{Day 4} Destination Weddings

Destination weddings are perfect to get away with close friends and family. They are mainly for the couple who want a casual, intimate occasion in their dream honeymoon spot. The style can be formal or lavish. The guest list will be kept short, as you should not expect everyone to be able to attend.

Why are Destination Weddings such a growing trend?

1. They are virtually stress free and simpler to plan than normal for two reasons:

a. Resorts and cruise lines have made it easier with full-time wedding coordinators and wedding packages that take care of your ceremony essentials (photographer, cake, minister, etc).

b. You can hire a stateside wedding planner who specializes in destination weddings, contact a wedding planner in the town you plan to wed.

2. No Family Drama

3. Cost Effective

4. You call the shots: While formal weddings hold meaning for many couples, linking them to the traditions of their ancestors and culture, others want the experience to be unique, with a ceremony and location that reflect their true colors.

5. Perfect for Second Marriages

6. Once-in-a-lifetime reunion: Destination weddings are on vacation time. You're usually required to arrive a few days early to fill out the paperwork, so by the time your wedding rolls around, you've had two to three days of fun with your sweetie, family, and friends.


Top 10 Destination Wedding Locations

1. Mexico

2. Jamaica

3. Dominican Republic

4. Bahamas

5. Hawaii


7. Aruba

8. Fiji

9. Cruise

10. Europe

Who Pays for What?

The Bride and Groom {and/or Parents} are expected to pay for a Welcome party, rehearsal dinner and morning after brunch.

If they can, the hosts should cover selected activities, transportation to the ceremony and reception, a shuttle to pick up the guests at the airport, attendant hotel rooms, and travel expenses for VIP guests (i.e. elderly grandparents)

The guests are expected to pay for their plane ticket, hotel room, meals/beverages that are not part of the wedding, and any non-wedding related activities.

The attendants are expected to pay for their travel, formal wear, hair/makeup/salon appointments, and any food/drinks that are non-wedding related.

Planning Points

With guests and vendors to coordinate, laws and regulations to abide by, and details to decide -- your destination wedding will require lots of planning. So check these planning points…

1. {LOCATION, LOCATION} First things first, choose the location for your destination wedding. Factors to consider include the expense of the location, the level of prowess needed to navigate local laws and requirements, available activities and amenities for you and your guests (theme parks, sports and recreation, spa services, outdoor activities, shopping), restaurant and accommodation options, and ease of travel to and from your locale.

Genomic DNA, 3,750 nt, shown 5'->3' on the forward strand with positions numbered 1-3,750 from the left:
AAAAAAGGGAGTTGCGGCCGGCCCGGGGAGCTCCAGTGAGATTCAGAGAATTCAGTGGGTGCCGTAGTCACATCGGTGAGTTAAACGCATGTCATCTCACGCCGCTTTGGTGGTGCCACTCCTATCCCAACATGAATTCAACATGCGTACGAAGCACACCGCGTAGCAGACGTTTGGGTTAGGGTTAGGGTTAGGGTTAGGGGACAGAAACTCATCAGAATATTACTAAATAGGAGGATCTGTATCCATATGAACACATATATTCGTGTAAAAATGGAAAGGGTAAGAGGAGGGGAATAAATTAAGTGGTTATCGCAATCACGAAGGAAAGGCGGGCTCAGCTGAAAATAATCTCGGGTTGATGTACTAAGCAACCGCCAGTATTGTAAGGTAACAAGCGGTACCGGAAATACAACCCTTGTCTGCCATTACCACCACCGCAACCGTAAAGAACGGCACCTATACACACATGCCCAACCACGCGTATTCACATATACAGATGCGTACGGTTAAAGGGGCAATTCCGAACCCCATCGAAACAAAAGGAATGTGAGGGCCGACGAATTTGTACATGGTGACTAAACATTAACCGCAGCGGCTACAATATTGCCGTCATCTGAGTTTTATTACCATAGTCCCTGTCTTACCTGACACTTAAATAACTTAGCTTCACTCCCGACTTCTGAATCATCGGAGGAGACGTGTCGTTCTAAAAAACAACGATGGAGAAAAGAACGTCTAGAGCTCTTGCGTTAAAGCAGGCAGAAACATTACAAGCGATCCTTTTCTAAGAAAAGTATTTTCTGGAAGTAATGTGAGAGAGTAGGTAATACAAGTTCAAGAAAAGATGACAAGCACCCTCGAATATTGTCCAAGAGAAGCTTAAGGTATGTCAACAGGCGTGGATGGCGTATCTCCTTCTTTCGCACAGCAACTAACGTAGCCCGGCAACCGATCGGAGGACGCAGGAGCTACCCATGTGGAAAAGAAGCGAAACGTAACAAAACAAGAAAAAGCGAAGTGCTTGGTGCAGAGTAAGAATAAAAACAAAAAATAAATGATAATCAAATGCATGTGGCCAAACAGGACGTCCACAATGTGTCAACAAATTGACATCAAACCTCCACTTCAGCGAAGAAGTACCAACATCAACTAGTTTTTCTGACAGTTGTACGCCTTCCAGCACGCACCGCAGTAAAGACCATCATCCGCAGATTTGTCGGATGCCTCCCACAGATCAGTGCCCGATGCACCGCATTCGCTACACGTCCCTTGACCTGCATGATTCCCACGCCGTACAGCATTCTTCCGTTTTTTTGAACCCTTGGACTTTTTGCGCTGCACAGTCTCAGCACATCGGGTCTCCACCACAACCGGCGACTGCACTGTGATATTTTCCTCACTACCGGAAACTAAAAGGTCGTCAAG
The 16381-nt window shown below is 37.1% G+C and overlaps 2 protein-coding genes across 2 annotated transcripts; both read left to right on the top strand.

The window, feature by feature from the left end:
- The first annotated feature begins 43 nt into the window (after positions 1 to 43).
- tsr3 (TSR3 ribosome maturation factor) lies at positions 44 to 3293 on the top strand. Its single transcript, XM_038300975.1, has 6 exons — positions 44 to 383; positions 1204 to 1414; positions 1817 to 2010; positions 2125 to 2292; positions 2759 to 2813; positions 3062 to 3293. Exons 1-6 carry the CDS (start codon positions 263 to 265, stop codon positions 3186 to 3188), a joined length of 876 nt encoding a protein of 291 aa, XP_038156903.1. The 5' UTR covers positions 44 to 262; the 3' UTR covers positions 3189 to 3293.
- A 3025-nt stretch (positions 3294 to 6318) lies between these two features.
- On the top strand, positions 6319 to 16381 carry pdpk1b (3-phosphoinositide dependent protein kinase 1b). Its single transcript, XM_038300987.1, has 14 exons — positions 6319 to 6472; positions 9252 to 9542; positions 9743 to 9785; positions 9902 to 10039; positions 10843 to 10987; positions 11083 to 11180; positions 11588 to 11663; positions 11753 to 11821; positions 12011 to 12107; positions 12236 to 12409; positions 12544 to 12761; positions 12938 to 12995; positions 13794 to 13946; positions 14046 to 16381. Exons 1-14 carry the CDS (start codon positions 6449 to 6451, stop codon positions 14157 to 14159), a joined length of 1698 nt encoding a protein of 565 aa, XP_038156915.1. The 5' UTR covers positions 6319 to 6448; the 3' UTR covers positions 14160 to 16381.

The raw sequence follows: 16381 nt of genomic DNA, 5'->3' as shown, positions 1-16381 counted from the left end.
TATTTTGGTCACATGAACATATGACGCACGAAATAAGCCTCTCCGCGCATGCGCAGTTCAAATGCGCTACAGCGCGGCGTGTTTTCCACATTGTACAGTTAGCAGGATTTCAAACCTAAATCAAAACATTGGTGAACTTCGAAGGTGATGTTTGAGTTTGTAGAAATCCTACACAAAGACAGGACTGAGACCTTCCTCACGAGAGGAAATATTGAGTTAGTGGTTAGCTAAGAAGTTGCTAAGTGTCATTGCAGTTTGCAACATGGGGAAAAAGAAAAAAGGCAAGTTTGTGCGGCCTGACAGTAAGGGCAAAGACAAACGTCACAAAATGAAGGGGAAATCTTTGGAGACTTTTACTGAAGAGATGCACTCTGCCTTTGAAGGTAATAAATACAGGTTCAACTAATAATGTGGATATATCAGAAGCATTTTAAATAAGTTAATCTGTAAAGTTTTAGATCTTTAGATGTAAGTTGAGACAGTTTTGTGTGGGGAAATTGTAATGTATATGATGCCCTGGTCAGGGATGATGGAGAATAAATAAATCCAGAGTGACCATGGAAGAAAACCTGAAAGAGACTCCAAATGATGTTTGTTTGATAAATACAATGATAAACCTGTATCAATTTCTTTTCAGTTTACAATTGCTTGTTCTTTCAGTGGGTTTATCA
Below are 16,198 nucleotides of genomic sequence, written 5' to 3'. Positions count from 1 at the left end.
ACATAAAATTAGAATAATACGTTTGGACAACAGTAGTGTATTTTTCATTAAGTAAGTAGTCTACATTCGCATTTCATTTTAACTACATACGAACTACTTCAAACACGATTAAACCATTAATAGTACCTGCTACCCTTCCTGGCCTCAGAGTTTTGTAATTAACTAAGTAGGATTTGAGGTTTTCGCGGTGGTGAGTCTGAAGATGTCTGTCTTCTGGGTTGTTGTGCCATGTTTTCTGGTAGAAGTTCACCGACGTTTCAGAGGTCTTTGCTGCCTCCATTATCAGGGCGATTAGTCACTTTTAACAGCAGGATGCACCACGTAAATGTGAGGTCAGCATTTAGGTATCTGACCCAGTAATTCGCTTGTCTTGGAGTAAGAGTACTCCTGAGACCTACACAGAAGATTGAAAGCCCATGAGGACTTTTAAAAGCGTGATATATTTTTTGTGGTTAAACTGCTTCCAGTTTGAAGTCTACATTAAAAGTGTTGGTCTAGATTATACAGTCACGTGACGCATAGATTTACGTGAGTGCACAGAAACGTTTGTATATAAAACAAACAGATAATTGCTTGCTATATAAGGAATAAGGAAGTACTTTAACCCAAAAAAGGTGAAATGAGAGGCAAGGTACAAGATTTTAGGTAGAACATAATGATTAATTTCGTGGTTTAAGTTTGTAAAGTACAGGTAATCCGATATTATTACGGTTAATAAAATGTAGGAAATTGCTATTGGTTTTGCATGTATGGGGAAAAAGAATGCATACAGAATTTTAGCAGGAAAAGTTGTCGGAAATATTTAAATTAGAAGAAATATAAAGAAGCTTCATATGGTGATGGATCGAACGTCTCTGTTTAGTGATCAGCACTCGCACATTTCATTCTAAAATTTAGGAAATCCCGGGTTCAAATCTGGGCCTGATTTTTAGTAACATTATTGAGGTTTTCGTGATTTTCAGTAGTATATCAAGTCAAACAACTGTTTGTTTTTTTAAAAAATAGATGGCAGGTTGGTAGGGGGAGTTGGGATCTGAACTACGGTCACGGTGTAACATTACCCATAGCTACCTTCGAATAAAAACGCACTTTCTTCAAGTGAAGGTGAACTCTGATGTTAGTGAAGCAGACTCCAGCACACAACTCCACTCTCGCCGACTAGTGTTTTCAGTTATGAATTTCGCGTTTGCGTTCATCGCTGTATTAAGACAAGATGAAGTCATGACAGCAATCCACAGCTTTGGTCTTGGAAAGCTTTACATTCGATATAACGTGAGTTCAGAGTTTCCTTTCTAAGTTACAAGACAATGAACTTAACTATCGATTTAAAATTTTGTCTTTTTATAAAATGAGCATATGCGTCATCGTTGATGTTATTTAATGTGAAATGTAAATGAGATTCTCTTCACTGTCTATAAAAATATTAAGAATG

2. {START DATING} Next is to choose a date for the wedding. If you schedule your celebration when your destination has the best weather and the most festivities (AKA tourist season), plan on higher prices and crowds. If you travel during the off-season, you may save some money but experience weather or travel problems. Your best bet may be to wed just before, or just after, big travel season.

3. {CHECK AVAILABILITY} Before you plunk down any deposits, check your date with close friends and family members. Remember, if you've chosen a faraway destination, don't expect all -- or even most -- of your guests to attend. Between time off for work and school and costly airline tickets and accommodations, attending your nuptials may be a lot to expect from even the dearest of friends. On the other hand, if you choose a particularly fabulous destination like the Caribbean where the weather is perfect pretty much year-round, you may be surprised at how many well-wishers will be eager to join you on your big day.

4. {LEGAL REQUIREMENTS} Most marriage bureaus require a few basic documents in order to grant a marriage license. If your destination wedding is in the United States, check with local authorities to find out what specific documents are required. If you wed abroad, however, sometimes a bit more than a birth certificate, marriage license application and blood test are needed to make your marriage legal.

5. {TRAVEL REQUIREMENTS} Find out what will be needed to safely and legally travel to and from your wedding destination. Contact the United States State Department for travel advisories and to find out about passport, visa and vaccination requirements.

6. {ADD IT UP} Price airfare (inquire about group discounts) and lodging options, and be prepared to furnish estimated costs to friends and family. Before asking your attendants if they can participate in your wedding, be up front about what your wedding will cost them. Be absolutely clear about what costs you can -- and cannot -- cover, whether that be airfare, lodging, meals, or wedding day clothes.

7. {PACKAGE DEALS} Many hotels and resorts offer destination wedding "packages," where some or all wedding details are coordinated by on-site professional. A simple package may include a bride's bouquet and officiant. An elaborate package may include food, flowers, photography, champagne, cake, limo service, and a string quartet. If these services are available to you, by all means, take advantage of them. Having an expert coordinate the details of your destination wedding can be the nicest wedding gift you ever receive.

8. {PROFESSIONAL HELP} If you are planning your destination wedding without a hotel or resort package, consider hiring a wedding coordinator on your own. Professional wedding planners can help you choose reliable vendors and venues, and often secure lower prices and better values. Whenever possible choose local florists, musicians and caterers, but you might think about flying in your own photographer/videographer.


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